Gastritis is the term for inflammation of the stomach. As a hollow sac, it is the walls of the stomach that are inflamed to varying degrees. This may sometimes be isolated to the superficial inner lining of the stomach (mucosa) or it can extend through the entire wall of the stomach. Persistent inflammation leads to ulcers, which can be deep or shallow. Most cases of chronic gastritis are due to H.pylori (Helicobacter pylori) infection or the excessive and/or long term use of NSAIDs (non-steroidal anti-inflammatory drugs). However, a minority of chronic gastritis cases are not due external factors but arises with an immune-mediated reaction and is known as autoimmune gastritis. It needs to be considered as a possible cause of chronic gastritis that is not associated with H.pylori infection or NSAID use.

What is autoimmune gastritis?

Autoimmune gastritis is a type of chronic stomach inflammation due to the action of the immune system against stomach tissue and its components. It causes destruction of the stomach tissue with progressive atrophy of the stomach and is therefore also referred to as autoimmune atrophic gastritis or autoimmune metaplastic atrophic gastritis. Autoimmune gastritis leads to low gastric acid secretion (achlorhydria) and pernicious anemia (megaloblastic anemia) due to vitamin B12 deficiency and it is a known risk factor for gastric cancer.

The stomach is the first major organ of digestion lying between the esophagus and duodenum of the small intestine. There are three types of cells in the gastric wall – mucus, peptic and parietal cells. With regards to autoimmune gastritis, it is the parietal cells that are targeted by the immune system. These cells produce hydrochloric acid (HCl) and intrinsic factor (IF).

HCl is an important component of chemical digestion while intrinsic factor is needed for the absorption of vitamin B12. When the parietal cells are destroyed, the level of the substances it secretes are affected and this ultimately disrupts its respective roles in digestion and absorption. However, the other cells like peptic cells are also destroyed in the process although the immune system is not specifically directed at these cells in the way it is towards the parietal cells.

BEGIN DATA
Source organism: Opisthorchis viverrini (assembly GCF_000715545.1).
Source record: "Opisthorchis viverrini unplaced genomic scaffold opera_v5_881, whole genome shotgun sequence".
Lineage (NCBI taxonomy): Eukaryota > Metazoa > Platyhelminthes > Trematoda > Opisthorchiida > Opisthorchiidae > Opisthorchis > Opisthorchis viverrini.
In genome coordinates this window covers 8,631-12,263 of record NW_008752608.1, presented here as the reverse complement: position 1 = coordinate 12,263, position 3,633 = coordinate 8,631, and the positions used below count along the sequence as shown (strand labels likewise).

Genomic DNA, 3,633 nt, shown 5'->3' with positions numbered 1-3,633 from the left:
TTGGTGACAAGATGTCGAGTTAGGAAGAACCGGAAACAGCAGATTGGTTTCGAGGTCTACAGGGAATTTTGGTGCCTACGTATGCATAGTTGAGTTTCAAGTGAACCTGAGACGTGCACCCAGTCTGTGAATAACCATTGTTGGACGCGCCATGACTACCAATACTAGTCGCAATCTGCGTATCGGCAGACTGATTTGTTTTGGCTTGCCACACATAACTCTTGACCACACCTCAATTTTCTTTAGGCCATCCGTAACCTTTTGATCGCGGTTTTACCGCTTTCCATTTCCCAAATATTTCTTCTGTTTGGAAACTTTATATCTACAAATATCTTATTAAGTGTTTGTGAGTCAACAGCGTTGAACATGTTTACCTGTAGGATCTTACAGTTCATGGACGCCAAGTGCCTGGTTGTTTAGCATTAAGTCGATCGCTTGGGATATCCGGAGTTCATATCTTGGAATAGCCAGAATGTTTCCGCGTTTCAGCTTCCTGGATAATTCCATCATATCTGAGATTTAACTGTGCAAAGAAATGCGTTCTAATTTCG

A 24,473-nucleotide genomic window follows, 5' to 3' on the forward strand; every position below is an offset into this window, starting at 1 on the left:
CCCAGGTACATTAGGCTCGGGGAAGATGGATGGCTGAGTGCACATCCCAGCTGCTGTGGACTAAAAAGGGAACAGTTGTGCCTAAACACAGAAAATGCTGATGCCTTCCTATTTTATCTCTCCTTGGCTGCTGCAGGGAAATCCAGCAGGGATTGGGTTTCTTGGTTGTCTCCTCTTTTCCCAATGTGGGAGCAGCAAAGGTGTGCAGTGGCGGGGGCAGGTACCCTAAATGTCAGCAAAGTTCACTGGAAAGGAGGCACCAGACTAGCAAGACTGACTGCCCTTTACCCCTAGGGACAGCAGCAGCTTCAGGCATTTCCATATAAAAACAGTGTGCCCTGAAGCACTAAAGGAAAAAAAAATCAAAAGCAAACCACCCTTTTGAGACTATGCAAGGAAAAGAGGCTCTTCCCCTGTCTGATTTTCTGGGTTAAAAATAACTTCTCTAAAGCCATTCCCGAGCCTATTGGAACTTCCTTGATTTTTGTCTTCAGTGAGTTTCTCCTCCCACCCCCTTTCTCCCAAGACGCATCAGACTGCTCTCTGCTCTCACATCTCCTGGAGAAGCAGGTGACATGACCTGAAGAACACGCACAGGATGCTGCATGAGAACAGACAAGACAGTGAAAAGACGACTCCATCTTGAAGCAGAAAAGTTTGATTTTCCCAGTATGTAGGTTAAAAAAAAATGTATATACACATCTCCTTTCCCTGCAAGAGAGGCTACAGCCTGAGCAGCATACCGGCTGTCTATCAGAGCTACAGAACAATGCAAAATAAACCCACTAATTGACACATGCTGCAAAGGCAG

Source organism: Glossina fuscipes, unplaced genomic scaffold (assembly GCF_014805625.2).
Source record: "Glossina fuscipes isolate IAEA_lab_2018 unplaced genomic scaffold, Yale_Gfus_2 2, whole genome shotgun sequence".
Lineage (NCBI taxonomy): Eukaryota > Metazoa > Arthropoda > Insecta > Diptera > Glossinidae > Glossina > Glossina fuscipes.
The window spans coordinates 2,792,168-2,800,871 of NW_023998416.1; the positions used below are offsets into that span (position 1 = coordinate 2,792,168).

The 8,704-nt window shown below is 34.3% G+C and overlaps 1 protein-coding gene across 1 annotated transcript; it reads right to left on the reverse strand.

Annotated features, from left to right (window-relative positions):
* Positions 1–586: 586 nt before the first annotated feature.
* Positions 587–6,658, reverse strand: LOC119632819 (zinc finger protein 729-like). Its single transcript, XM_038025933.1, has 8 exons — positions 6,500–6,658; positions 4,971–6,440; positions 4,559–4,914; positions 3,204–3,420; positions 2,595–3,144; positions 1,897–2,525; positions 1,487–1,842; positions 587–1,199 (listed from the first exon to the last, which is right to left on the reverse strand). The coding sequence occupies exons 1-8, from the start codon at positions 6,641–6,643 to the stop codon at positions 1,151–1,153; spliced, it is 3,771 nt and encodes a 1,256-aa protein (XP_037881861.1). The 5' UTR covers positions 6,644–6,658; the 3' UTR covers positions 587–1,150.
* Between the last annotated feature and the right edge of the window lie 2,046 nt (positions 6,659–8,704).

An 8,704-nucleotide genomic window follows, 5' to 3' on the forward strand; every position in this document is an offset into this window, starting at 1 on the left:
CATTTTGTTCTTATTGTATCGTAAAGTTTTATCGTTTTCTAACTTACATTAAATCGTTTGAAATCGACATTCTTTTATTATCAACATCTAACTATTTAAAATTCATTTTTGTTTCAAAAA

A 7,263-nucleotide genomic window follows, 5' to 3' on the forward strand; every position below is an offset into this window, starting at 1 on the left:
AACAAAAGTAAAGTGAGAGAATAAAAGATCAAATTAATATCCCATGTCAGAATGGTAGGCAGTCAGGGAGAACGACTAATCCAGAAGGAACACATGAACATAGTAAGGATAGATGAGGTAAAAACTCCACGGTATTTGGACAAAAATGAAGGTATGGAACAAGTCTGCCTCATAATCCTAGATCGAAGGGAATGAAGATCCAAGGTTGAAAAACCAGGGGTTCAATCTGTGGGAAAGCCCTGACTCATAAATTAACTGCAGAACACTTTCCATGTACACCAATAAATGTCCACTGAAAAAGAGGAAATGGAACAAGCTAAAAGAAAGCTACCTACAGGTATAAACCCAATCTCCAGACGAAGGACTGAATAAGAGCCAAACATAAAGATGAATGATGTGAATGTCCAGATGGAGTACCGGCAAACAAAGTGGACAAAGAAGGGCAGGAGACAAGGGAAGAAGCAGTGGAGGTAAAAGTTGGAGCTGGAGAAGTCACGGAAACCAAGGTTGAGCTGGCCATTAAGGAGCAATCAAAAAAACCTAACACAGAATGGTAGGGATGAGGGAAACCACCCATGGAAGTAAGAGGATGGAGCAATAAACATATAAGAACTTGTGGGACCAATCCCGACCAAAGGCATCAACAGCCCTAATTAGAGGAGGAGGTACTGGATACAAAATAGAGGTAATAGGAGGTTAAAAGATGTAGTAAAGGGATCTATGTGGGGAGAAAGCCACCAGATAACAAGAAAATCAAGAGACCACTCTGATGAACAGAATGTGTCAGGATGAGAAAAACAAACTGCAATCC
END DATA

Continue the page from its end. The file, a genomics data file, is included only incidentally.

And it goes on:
Pathophysiology of Autoimmune Gastritis

Antibodies are formed against the parietal cells, hydrogen-potassium ATPase (H+,K+-ATPase of the proton pump) and and intrinsic factor (autoantigens). These autoantibodies direct the immune response against this otherwise normal tissue and its components.  This reaction appears to be mediated specifically by the CD4+ T-cells. Most of the damage of the parietal cells arises in the body and fundus of the stomach while the antrum of the pylorus and cardia is spared entirely or at least to a very large degree.

Typically the inflammation and subsequent destruction and atrophy of the tissue is extensive. It usually affects the entire area but sometimes can be patchy with the isolated normal mucosa appearing like small nodules or polyps (pseudopolyps). As acid production drops with parietal cell destruction, the body tries to compensate by increasing the production and secretion of gastrin (digestive hormone). Usually gastrin stimulates gastric acid production by directly acting on the parietal cells and indirectly by acting on the enterochromaffin-like (ECL) cells. Hypergastrinemia (elevated blood levels of gastrin) continues to stimulate the ECL cells in autoimmune gastritis thereby causing it to increase in number (hyperplasia). The areas where atrophy occurs (fundus and body) may display abnormal cellular changes (metaplasia).

Causes of Autoimmune Gastritis

Autoimmune gastritis is mainly an inherited disorder. It is associated with many other hereditary conditions including Hashimoto thyroiditis, type I diabetes mellitus, Addison disease, primary hypoparathyroidism, Graves disease, myasthenia gravis, and Lambert-Eaton syndrome. However, the exact genes for autoimmune gastritis has yet to be identified. There also appears to be an association with chronic H.pylori infection but the exact link and mechanism is unclear. Other factors that need to be considered include long term use of proton pump inhibitors (PPIs) and gastrectomy (surgical removal of part of the stomach).

Signs and Symptoms of Autoimmune Gastritis

The clinical features are largely due to the pernicious anemia. While low gastric acid levels may affect digestion of several nutrients, it is usually minor if small portions of the gastric wall is affected. Instead the vitamin B12 deficiency is more prominent. The condition usually develops gradually and takes decades to reach a point where the deficiency causes significant clinical effects. The signs and symptoms in this regard may therefore include :

  • Abnormal sensations particularly in the legs (paresthesia) and numbness.
  • Smooth red tongue (glossitis).
  • Diarrhea.
  • Mouth pain (stomatodynia).
  • Cracking at the corner of the lips.
  • Weakness of the limbs.
  • Mild personality changes.
  • Poor memory.
  • Sometimes depression.
  • Malaise.

Article reviewed by Dr. Greg. Last updated on December 3, 2011